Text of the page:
|Missing Person, by Patrick Modiano
|Ten years ago, amnesiac Guy Rowland hired a private investigator to figure out who he was and where he came from. Soon afterwards, the PI gave Guy a new identity and a job as the PI’s assistant, saying that sometimes it’s best not to remember who you are. But now that his good friend and employer has retired, Guy again begins his search for identity.
Reading this book made me understand why Modiano won the Nobel Prize in literature. The prose was almost poetic, and the imagery was gripping. For instance, he found a drained, emotionally dying clue to his past in a run-down bar. The whole chapter was filled with coffin and morgue imagery, complete with an “embalmed man” who observed everything, no matter how stimulating, without blinking an eye. All of Modiano’s chapters were set up in this way – with vivid imagery fitting the clue that he had found – though the imagery was always dark and mysterious.
Unsurprising for a book about amnesia, the over-arching theme of the story was identity. Who am I? Does my past change who I am? These questions are explored as Guy’s own vision of who he is transforms as he gets more clues. We can only wonder at the end if he’s really found his real self, or if he’s just adopted the identity of a man who fits the person Guy wants to be.
I definitely urge you to read Missing Person. I hope I find the time to read more Modiano in the future.
2012 Book 165: The Rape of Nanking
Written by Iris Chang, Narrated by Anna Fields
Reason for Reading: Reading Globally group on LibraryThing’s China and surrounding countries theme read.
In the early 1930’s the Chinese city of Nanking was occupied by Japanese soldiers. Tens of thousands of civilians were killed by Japanese soldiers to save money for supplies. Women were brutally raped and mutilated. But the stories of these victims and the foreigners who risked their lives to help them are not often told. Iris Chang wanted the world to know about these atrocities. Her brutal history was very difficult for me to read because the atrocities were described in such detail that I felt sick. I had to take frequent breaks. But it was a very engaging narrative, so I always wanted to pick it back up again. Chang certainly knew how to write an interesting story! Several times while reading the book, though, I felt as though Chang was too emotionally involved to write a completely reliable narrative. I’m not denying the massacres at Nanking, mind, but I think Chang had a very anti-Japanese view which would have made her prefer the larger estimates for death numbers, made especially-brutal rapes sound more common than they may have been, and made the Japanese sound purely evil as a whole group without exception. Nevertheless, this book taught me a lot about the relationship between the Chinese and the Japanese. As long as the readers keep in mind Chang’s emotions, they can learn a lot from this engaging history.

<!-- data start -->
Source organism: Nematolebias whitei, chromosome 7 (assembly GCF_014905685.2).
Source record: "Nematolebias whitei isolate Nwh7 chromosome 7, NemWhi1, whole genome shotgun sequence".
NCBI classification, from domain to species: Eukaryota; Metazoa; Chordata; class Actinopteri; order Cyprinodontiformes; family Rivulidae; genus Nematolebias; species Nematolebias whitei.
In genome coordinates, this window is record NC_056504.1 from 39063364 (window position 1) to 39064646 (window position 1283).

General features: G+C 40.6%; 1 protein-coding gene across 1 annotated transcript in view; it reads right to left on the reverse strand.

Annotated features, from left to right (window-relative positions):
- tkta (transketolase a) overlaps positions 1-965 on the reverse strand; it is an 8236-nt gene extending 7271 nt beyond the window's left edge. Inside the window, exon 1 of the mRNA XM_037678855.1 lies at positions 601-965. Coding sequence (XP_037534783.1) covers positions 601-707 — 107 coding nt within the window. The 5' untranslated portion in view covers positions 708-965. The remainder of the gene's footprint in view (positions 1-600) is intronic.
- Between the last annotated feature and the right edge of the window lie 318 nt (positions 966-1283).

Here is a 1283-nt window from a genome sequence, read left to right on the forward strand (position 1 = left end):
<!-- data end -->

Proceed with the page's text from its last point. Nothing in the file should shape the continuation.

I now have a hankering for a nice book about friendly, likable Japanese people. If you have any suggestions, let me know! 🙂
2012 Book 163: Miss Peregrine’s Home for Peculiar Children, by Ransom Riggs
Reason for Reading: I was originally going to give it to my dad for Christmas, but it wasn’t as amazing as I thought it would be
Jacob has grown up believing that his grandfather’s tales of adventure and magical children were a fantasy. However, when Jacob’s life is suddenly turned upside down, he must go on a quest to a tiny island off Wales to see the orphanage his grandfather grew up in. There, he discovers that there was some element of truth in his grandfather’s stories…and he finds out that his life is in danger. This book was a fantastic idea. Riggs used some unique vintage photographs that he’d borrowed from a few collectors and built a story around the weird images. The photos were fascinating…I really loved looking at them. And I was excited to see what sort of story was built around them. However, the story was a bit contrived. I suppose that it would have to be, given that it’s built around some randomly rescued photos…So Riggs deserves some credit for a good eye and a creative idea. His writing was a bit lack-luster…as I said, it was a bit contrived, and it leaned too heavily on formulaic fantasy. Shades of X-men, Groundhog Day, etc. abound. Nothing wrong with using old formulas, of course – no concept is every fully new – but overall the writing just didn’t hold its own. I might or might not pick up the next book in the series…we’ll see. 🙂 I’ll probably read it eventually because I imagine Riggs’ writing might improve on the second book, and it will seem less contrived if it’s based on plot development instead of photographs. 🙂